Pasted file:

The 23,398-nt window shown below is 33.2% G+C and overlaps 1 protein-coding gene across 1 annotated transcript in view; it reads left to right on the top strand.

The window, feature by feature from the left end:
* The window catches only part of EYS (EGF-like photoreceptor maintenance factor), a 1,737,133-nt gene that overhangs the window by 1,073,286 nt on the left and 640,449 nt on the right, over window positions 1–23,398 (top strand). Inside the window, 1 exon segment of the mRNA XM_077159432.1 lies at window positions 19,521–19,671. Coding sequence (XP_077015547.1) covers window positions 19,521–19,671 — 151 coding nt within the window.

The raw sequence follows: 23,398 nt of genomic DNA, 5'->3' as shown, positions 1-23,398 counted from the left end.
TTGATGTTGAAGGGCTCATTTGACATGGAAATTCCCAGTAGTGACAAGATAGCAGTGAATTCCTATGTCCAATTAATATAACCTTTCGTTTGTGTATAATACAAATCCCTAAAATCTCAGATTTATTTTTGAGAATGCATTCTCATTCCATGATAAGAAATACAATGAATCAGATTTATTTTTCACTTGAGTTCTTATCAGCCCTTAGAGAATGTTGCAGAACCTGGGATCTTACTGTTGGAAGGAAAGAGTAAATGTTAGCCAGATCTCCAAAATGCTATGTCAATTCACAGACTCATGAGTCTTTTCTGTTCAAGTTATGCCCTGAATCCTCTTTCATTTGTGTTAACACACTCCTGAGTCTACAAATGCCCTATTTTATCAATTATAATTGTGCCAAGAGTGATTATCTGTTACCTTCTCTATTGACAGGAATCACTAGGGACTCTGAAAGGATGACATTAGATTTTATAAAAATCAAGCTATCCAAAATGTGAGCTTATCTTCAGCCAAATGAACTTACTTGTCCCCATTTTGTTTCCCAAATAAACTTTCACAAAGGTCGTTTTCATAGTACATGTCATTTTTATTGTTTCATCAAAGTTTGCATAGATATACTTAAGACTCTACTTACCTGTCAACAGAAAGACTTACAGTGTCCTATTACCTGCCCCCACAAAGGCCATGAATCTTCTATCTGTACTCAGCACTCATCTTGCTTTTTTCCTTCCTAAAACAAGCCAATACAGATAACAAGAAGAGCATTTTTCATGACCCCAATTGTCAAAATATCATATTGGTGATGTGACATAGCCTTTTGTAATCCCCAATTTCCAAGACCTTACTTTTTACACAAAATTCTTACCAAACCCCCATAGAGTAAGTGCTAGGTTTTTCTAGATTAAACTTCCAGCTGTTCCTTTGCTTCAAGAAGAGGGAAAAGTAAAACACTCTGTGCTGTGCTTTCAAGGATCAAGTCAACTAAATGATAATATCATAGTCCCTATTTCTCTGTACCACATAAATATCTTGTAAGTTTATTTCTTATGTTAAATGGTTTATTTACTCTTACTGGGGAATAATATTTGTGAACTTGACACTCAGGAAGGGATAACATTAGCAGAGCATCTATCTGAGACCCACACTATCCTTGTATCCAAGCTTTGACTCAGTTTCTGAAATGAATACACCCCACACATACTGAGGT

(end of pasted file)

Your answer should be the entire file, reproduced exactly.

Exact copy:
The 23,398-nt window shown below is 33.2% G+C and overlaps 1 protein-coding gene across 1 annotated transcript in view; it reads left to right on the top strand.

The window, feature by feature from the left end:
* The window catches only part of EYS (EGF-like photoreceptor maintenance factor), a 1,737,133-nt gene that overhangs the window by 1,073,286 nt on the left and 640,449 nt on the right, over window positions 1–23,398 (top strand). Inside the window, 1 exon segment of the mRNA XM_077159432.1 lies at window positions 19,521–19,671. Coding sequence (XP_077015547.1) covers window positions 19,521–19,671 — 151 coding nt within the window.

The raw sequence follows: 23,398 nt of genomic DNA, 5'->3' as shown, positions 1-23,398 counted from the left end.
TTGATGTTGAAGGGCTCATTTGACATGGAAATTCCCAGTAGTGACAAGATAGCAGTGAATTCCTATGTCCAATTAATATAACCTTTCGTTTGTGTATAATACAAATCCCTAAAATCTCAGATTTATTTTTGAGAATGCATTCTCATTCCATGATAAGAAATACAATGAATCAGATTTATTTTTCACTTGAGTTCTTATCAGCCCTTAGAGAATGTTGCAGAACCTGGGATCTTACTGTTGGAAGGAAAGAGTAAATGTTAGCCAGATCTCCAAAATGCTATGTCAATTCACAGACTCATGAGTCTTTTCTGTTCAAGTTATGCCCTGAATCCTCTTTCATTTGTGTTAACACACTCCTGAGTCTACAAATGCCCTATTTTATCAATTATAATTGTGCCAAGAGTGATTATCTGTTACCTTCTCTATTGACAGGAATCACTAGGGACTCTGAAAGGATGACATTAGATTTTATAAAAATCAAGCTATCCAAAATGTGAGCTTATCTTCAGCCAAATGAACTTACTTGTCCCCATTTTGTTTCCCAAATAAACTTTCACAAAGGTCGTTTTCATAGTACATGTCATTTTTATTGTTTCATCAAAGTTTGCATAGATATACTTAAGACTCTACTTACCTGTCAACAGAAAGACTTACAGTGTCCTATTACCTGCCCCCACAAAGGCCATGAATCTTCTATCTGTACTCAGCACTCATCTTGCTTTTTTCCTTCCTAAAACAAGCCAATACAGATAACAAGAAGAGCATTTTTCATGACCCCAATTGTCAAAATATCATATTGGTGATGTGACATAGCCTTTTGTAATCCCCAATTTCCAAGACCTTACTTTTTACACAAAATTCTTACCAAACCCCCATAGAGTAAGTGCTAGGTTTTTCTAGATTAAACTTCCAGCTGTTCCTTTGCTTCAAGAAGAGGGAAAAGTAAAACACTCTGTGCTGTGCTTTCAAGGATCAAGTCAACTAAATGATAATATCATAGTCCCTATTTCTCTGTACCACATAAATATCTTGTAAGTTTATTTCTTATGTTAAATGGTTTATTTACTCTTACTGGGGAATAATATTTGTGAACTTGACACTCAGGAAGGGATAACATTAGCAGAGCATCTATCTGAGACCCACACTATCCTTGTATCCAAGCTTTGACTCAGTTTCTGAAATGAATACACCCCACACATACTGAGGT